I propose a little exercise to help you think about a large amount of money in a different way and this one never pays for itself or provides free electricity.

Many people, perhaps including you, have a habit of buying a cafe latte, specialty juice drink, or another treat each day during the workweek.

Let’s say you do that 48 out of 52 weeks a year. To make it simple we will use $5.00 as the cost of the treat. Below is an example of how much money you will spend over a ten-year period on just that one item.

Rows of Green Dollar Signs

5 items a week x 48 weeks a year = 240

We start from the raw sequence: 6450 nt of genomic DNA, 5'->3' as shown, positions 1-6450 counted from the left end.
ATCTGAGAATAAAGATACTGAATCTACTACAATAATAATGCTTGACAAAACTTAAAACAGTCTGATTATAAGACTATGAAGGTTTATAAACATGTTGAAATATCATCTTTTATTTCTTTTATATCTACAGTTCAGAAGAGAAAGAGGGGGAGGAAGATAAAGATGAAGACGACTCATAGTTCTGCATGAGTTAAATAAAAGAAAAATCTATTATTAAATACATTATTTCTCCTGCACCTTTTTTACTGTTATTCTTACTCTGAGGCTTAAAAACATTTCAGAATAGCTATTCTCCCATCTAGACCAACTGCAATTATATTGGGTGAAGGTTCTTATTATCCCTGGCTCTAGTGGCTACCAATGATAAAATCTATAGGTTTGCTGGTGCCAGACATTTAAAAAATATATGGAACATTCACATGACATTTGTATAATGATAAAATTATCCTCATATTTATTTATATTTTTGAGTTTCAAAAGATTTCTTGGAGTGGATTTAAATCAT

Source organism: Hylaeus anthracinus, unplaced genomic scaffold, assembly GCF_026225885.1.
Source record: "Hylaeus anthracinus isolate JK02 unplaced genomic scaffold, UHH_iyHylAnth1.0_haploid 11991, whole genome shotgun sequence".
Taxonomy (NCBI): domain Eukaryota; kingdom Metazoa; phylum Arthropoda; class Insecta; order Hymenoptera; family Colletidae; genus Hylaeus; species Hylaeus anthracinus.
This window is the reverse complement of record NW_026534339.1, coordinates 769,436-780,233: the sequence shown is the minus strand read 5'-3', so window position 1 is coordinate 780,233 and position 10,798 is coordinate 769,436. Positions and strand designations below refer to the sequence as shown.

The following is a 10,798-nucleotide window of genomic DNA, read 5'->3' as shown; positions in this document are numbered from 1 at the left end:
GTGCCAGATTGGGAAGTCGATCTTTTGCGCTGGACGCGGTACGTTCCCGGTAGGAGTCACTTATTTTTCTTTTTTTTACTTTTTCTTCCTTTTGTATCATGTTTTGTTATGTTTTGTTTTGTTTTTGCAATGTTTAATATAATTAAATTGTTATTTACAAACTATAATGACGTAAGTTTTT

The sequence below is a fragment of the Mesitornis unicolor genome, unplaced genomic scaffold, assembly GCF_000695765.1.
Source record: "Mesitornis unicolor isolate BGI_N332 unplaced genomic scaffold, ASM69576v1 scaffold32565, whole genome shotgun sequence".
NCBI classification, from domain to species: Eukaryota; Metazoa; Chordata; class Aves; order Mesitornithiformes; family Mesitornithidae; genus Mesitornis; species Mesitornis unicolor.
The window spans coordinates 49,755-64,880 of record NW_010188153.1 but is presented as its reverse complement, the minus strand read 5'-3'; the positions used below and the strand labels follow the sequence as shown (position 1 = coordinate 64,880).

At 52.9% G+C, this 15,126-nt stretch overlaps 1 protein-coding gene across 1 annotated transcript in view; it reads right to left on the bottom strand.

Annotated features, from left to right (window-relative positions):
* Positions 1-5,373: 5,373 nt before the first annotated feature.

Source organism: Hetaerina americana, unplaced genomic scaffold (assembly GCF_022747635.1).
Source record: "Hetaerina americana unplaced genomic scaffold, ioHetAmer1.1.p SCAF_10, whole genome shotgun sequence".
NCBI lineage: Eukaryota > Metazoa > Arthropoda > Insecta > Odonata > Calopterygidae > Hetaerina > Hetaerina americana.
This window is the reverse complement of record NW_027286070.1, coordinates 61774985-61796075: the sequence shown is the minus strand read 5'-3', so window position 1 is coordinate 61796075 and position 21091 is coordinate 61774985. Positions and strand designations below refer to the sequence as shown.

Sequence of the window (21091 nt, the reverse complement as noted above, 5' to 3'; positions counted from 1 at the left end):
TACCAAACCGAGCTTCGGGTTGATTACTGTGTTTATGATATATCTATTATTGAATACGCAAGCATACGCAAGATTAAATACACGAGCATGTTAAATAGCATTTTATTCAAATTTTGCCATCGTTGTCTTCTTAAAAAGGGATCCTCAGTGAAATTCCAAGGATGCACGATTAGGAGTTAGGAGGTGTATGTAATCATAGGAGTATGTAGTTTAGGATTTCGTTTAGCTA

items per year x 10 years = 2,400 items x $5.00 each = $12,000.

You may think this is a silly example, but it does demonstrate how you, I, and everyone else can easily spend a large amount of money without really thinking about it.

Payback Period

Your tangible electricity savings will begin at the end of your payback period, which is however long it takes your electricity savings to equal the total net cost of your rooftop solar system.

Last May, I decided to attempt to calculate the payback period for our solar panel system.

I had the data. However, I soon discovered the complexity of the task. It would mean calculating electricity costs on an hourly basis 24/7/365 for 5 years. This was beyond the time I could allow to figuring it out.

Not willing to do nothing, I came up with a method to estimate our payback period, which turned out to be about 7 years. Even though it is likely that there are flaws in my approach, I think that I am well within the ballpark.